Jo Duffy pens a decent one-off about a set of samurai armor that seems to come to life; it’s illustrated nicely by Kieron Dwyer and Mike DeCarlo. Still, it’s the following issue where the post-Crisis Batman really begins to take shape. In Batman #414, Jim Starlin permanently takes over as writer. He begins his run with the first chapter in an ongoing story where Batman is hunting down a serial killer. The murderer’s methods always involve using a knife to kill a young woman and leaving her body in an alleyway dumpster. A woman Bruce Wayne meets becomes his next victim, which sparks his drive to find and take down the man. Jim Aparo also steps in for art duties, and I appreciate his work. When I was younger, there was something about Aparo style I did not like, but I find returning to it, the penciling is very well done. I think he can be a little redundant with faces, but it’s good overall.
There is a crossover with the horrible Millennium event that isn’t as bad as you think. What redeems it is the subplot with Jason Todd. Starlin takes a leap to the present, aging Todd up from the thirteen-year-old he was in Collins’ origin stories to make him around 15/16 years old. Instead of being a carbon copy of Grayson’s lighthearted sidekick, Todd is much more prone to violence and doesn’t respect Batman if he feels his mentor is wrong on an issue. Todd tracks down Scarecrow and, in the ambush, poisons the villain with his own fear gas. The Dynamic Duo has to use the infirmed Scarecrow to break into Arkham as part of the Millennium story, and it is actually an entertaining read.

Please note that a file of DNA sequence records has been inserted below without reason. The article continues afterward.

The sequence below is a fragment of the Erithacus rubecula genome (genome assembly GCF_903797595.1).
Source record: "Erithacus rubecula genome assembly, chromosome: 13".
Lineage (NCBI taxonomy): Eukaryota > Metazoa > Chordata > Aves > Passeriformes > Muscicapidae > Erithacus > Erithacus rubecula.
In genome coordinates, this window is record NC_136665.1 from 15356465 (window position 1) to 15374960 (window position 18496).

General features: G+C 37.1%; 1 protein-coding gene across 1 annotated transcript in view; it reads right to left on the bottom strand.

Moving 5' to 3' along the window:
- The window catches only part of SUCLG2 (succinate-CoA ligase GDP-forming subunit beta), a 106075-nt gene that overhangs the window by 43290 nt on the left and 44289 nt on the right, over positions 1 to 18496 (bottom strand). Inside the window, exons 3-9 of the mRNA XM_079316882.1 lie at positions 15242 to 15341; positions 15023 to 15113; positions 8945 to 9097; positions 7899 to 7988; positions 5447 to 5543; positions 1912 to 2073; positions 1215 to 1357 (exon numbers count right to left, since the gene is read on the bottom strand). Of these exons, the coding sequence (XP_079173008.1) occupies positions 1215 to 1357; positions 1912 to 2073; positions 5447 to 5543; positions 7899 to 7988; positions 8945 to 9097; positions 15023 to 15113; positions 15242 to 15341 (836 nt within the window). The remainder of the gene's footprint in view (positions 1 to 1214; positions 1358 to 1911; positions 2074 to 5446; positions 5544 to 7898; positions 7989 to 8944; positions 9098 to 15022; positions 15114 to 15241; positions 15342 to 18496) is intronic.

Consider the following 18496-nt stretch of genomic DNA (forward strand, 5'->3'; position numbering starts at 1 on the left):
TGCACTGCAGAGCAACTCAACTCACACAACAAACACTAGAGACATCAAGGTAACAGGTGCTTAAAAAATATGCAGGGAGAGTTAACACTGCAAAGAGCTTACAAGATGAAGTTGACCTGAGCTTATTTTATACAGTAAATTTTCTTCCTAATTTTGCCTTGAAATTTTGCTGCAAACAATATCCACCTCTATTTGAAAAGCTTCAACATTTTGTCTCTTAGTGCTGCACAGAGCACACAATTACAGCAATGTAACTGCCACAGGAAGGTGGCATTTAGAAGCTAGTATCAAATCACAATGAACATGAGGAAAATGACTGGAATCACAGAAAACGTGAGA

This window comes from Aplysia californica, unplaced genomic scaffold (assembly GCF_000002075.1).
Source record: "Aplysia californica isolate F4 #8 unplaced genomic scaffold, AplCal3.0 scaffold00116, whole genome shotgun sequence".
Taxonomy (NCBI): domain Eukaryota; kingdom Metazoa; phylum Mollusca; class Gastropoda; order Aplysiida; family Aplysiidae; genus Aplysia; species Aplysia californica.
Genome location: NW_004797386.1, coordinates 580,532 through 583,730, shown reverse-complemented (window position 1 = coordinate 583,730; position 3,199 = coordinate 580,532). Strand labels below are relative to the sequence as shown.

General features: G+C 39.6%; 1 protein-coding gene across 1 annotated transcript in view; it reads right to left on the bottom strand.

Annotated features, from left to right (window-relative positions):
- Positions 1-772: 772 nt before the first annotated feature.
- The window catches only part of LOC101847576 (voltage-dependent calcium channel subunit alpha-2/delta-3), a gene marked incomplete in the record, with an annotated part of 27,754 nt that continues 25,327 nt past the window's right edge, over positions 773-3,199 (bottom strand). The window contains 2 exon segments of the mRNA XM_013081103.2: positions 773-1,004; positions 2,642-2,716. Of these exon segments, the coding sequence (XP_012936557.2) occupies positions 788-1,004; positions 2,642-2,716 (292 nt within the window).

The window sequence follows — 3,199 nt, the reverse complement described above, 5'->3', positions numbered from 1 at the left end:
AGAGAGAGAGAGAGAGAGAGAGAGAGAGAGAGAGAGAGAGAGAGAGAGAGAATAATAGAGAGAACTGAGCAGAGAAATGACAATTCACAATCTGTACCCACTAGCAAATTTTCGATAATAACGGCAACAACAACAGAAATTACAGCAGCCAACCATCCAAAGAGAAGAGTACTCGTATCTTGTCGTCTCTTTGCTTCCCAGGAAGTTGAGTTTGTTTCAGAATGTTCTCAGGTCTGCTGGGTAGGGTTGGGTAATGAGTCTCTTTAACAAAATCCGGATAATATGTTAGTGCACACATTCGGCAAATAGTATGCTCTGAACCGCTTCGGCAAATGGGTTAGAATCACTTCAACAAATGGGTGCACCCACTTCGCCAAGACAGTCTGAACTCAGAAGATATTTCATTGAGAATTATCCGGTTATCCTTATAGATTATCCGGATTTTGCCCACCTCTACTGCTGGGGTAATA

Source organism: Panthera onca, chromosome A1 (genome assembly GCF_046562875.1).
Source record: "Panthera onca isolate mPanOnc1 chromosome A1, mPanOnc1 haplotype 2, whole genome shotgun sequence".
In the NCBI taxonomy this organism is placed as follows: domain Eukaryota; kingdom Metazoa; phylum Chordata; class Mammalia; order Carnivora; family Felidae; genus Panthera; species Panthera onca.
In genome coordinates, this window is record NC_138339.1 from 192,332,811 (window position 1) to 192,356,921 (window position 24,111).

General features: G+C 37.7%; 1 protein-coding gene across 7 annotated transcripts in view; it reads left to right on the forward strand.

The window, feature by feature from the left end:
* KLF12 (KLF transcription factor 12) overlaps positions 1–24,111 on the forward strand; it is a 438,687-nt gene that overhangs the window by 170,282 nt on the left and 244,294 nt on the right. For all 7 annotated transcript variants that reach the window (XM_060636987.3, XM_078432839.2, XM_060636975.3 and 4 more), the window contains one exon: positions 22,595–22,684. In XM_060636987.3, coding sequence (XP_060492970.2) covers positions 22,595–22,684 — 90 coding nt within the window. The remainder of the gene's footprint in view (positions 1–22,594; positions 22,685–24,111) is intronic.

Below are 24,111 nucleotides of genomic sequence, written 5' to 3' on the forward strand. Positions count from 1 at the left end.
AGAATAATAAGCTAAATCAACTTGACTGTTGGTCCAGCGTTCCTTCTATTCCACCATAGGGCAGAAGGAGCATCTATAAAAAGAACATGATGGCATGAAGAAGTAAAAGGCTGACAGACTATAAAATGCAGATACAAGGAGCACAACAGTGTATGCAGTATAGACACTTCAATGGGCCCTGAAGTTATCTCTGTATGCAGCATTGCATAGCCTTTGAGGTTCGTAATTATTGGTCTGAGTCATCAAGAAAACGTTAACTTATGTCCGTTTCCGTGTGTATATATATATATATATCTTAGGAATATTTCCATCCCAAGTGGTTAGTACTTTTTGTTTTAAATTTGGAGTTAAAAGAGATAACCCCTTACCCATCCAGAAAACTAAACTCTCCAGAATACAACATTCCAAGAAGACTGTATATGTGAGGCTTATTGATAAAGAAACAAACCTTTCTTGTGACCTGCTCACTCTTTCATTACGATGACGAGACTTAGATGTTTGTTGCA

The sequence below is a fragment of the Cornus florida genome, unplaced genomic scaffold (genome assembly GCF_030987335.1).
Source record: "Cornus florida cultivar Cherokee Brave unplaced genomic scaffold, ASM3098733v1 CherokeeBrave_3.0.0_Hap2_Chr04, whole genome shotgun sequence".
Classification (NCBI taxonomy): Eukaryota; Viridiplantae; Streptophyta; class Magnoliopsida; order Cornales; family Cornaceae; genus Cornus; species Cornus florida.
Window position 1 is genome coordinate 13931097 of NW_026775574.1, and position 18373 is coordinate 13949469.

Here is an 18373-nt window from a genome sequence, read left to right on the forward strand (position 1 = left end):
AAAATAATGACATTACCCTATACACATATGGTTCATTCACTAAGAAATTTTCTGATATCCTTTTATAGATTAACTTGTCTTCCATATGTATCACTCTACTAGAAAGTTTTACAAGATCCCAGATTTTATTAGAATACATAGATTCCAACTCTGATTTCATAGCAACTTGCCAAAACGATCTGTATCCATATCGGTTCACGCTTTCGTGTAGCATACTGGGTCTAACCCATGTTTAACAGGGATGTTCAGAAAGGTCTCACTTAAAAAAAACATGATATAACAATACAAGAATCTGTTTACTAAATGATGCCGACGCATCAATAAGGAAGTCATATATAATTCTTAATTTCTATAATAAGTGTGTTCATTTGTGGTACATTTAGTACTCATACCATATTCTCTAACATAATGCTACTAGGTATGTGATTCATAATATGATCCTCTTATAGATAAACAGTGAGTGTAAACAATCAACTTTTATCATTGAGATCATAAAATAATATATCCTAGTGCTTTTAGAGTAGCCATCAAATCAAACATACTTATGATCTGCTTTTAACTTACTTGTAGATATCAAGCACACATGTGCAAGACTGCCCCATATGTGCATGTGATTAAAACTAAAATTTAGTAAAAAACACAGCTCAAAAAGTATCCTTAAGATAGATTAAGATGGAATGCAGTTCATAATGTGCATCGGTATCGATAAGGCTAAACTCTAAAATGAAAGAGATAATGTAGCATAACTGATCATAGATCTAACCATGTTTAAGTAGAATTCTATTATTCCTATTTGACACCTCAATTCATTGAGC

Batman #416 contains one of my all-time favorite stories where Batman is only a supporting player. Jason has been staking out the cartel bringing cocaine into Gotham. During his stakeout, he crosses paths with Nightwing (Dick Grayson), who is visiting Gotham. This is the first time we get to see these two interact and their clash of personalities is very well written by Starlin. We eventually get a confrontation between Batman and Nightwing, resolving all the unspoken tension that started when Grayson was let go. He’s frustrated that Batman adopted another partner so quickly and planted the seeds that Nightwing is a version of Batman who worked through his trauma and came out better on the other side.
The collection ends on a bizarre note with a story written by Max Allan Collins for a Batman annual. Like Collins’ other work, it doesn’t tonally match what Starlin was doing and feels more like the Silver Age. The Penguin is released from prison and falls in love, but it ends with his supposed redemption not sticking. I noticed Alan Moore’s main story from the same annual about Mr. Freeze was not included here (you can find it in a collection of Moore’s DC work). I loved seeing more of Norm Breyfogle’s early Batman as he illustrated the Penguin tale. Overall, this is a very mixed collection. If you’re a Batman completist, you’d love it, but there isn’t much here if you are someone looking for the high notes and the significant events. I think Batman #416 is a story everyone should read, but you have a good amount of luck coming across it in the dollar bins at your local comic shop.